The medical special damages represent the amount of money that the claimant has spent, by paying his or her medical bills. That amount plays a key part in determining the outcome for considerations of a given claim’s value.
If the claimant has health insurance, then the provider of that health insurance policy covers the cost of treatments.
Personal Injury Lawyer in St. Catharines knows that claimants with access to health insurance would enjoy the freedom to seek the best treatment. By the same token, each of them should find it easier to go after a second opinion.
If the insurance company has been provided with evidence that a given claimant has sought out the ideal treatment, then it should feel obligated to offer a larger compensation package.
Sometimes a series of diagnostic procedures has preceded the chosen treatment.
How extensive were the diagnostic procedures? Did a lengthy procedure match with the intensive treatment? If the answer were “yes,” then the adjuster would use a large multiplier in the formula that should indicate the claim’s value.
Suppose, though, that the answer was “no.” Suppose that a long series of diagnostic tests had resulted in discovery of a minor injury. In that case, the adjuster would use a small multiplier in the same formula.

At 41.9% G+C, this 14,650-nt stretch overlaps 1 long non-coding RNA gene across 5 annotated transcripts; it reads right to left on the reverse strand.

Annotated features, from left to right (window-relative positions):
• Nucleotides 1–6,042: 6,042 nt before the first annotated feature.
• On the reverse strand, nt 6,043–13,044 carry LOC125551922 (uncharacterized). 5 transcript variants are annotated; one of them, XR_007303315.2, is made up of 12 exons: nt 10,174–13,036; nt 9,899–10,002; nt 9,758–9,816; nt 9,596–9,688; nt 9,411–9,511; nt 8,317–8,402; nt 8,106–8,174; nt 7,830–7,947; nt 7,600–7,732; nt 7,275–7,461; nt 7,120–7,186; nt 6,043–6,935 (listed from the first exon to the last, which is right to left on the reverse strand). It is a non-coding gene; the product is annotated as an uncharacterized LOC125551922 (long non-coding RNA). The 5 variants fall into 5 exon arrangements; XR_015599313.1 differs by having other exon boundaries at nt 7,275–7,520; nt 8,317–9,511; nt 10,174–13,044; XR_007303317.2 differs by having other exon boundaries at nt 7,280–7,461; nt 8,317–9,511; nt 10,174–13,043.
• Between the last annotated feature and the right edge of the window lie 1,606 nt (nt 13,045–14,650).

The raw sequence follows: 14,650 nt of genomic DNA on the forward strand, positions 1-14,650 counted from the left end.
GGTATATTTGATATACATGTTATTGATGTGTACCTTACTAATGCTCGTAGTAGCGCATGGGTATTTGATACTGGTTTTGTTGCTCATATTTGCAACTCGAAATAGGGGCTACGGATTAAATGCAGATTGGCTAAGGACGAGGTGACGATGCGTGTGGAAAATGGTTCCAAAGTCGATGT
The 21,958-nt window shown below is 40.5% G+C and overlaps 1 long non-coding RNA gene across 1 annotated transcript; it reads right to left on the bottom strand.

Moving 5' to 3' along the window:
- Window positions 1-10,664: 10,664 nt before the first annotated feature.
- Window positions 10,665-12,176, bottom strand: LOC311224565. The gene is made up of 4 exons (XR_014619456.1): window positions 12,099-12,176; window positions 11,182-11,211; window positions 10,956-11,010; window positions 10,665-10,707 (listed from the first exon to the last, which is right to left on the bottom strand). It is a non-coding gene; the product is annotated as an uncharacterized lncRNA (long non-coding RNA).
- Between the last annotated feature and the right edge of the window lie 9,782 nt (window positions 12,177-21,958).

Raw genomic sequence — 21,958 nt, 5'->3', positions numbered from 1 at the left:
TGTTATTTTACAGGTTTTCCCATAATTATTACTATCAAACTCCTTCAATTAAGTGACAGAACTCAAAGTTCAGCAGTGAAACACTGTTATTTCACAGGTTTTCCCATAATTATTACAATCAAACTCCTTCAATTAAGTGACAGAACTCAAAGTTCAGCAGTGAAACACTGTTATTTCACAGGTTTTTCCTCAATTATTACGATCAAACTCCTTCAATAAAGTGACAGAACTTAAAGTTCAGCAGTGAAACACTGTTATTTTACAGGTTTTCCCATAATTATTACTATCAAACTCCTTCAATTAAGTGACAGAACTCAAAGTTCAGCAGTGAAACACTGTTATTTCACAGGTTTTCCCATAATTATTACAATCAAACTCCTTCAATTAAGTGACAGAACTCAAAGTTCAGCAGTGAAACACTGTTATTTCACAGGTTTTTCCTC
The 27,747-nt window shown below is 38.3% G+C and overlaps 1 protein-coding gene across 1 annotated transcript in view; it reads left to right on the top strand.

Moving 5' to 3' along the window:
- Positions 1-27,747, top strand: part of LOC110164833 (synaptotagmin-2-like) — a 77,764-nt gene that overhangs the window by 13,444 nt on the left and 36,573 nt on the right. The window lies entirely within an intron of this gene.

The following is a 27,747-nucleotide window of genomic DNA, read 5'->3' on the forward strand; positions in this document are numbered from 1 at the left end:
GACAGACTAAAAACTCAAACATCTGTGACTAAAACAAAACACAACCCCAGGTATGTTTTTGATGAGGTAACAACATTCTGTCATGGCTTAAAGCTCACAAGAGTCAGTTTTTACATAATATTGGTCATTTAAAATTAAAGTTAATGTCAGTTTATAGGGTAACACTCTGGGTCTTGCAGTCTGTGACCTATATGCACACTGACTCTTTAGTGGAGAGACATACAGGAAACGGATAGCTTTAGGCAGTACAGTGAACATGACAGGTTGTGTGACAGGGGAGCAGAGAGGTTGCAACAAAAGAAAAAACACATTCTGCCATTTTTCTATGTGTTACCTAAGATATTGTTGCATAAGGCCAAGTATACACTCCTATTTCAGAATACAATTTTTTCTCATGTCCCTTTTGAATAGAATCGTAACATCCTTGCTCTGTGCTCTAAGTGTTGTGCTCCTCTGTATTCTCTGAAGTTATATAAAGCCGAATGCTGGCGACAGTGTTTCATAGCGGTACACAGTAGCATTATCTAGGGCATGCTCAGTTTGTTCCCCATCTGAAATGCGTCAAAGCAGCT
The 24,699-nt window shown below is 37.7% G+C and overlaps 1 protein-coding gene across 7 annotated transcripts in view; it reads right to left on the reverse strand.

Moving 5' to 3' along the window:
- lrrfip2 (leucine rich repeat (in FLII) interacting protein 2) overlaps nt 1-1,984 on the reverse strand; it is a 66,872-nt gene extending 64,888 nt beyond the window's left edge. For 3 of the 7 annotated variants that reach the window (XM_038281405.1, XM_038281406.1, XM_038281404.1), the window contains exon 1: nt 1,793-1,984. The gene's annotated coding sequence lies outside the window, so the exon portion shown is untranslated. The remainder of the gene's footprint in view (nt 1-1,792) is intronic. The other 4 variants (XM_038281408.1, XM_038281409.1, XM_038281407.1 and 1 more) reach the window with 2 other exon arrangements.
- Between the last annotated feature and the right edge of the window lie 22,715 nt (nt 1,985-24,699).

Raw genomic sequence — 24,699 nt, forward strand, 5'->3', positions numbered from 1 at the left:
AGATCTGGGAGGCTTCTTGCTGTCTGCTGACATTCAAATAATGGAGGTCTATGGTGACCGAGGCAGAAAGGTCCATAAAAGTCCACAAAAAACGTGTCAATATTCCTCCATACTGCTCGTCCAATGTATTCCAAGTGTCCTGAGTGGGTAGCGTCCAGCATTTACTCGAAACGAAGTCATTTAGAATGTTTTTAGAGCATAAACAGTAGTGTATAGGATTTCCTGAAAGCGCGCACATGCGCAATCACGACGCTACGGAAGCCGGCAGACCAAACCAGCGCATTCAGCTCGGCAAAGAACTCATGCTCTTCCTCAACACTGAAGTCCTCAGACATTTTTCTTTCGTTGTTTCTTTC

Does a payout from the insurance company normally cover the cost of physical therapy?
Insurance companies usually cover the cost of prescribed therapy, unless it gets prolonged unexpectedly. Insurance companies also study the location at which the therapist has met with the claimant. Whenever such a meeting has taken place in a doctor’s office or in a rehabilitation facility, the insurer seldom questions the need to cover that particular expense.
Still not all meetings between a claimant and physical therapist take place in one of those 2 locations. Sometimes the therapist comes to the claimant’s home. Insurers hesitate to cover the cost of such visits, because therapists have a tendency to schedule unnecessary visits.
The unspoken question
While insurance adjusters do not hesitate to question the severity of a claimed injury, there is one question that goes unmentioned, especially when an insured vehicle has sustained a great deal of damage. That could concern the absence of any injury claim.
Sometimes, if a driver has gone unharmed, and if the other occupant of the front seat has seemingly escaped any injury, then the driver assumes that none of the occupants suffered any injuries. An adjuster would not question the absence of any reference to injuries.
Adjuster’s force insured drivers to face the consequences of their assumptions. Those that have assumed a lack of injuries could decide to accept a quick settlement, and then end up dealing with a slow-to-appear injury in a child or a teenager.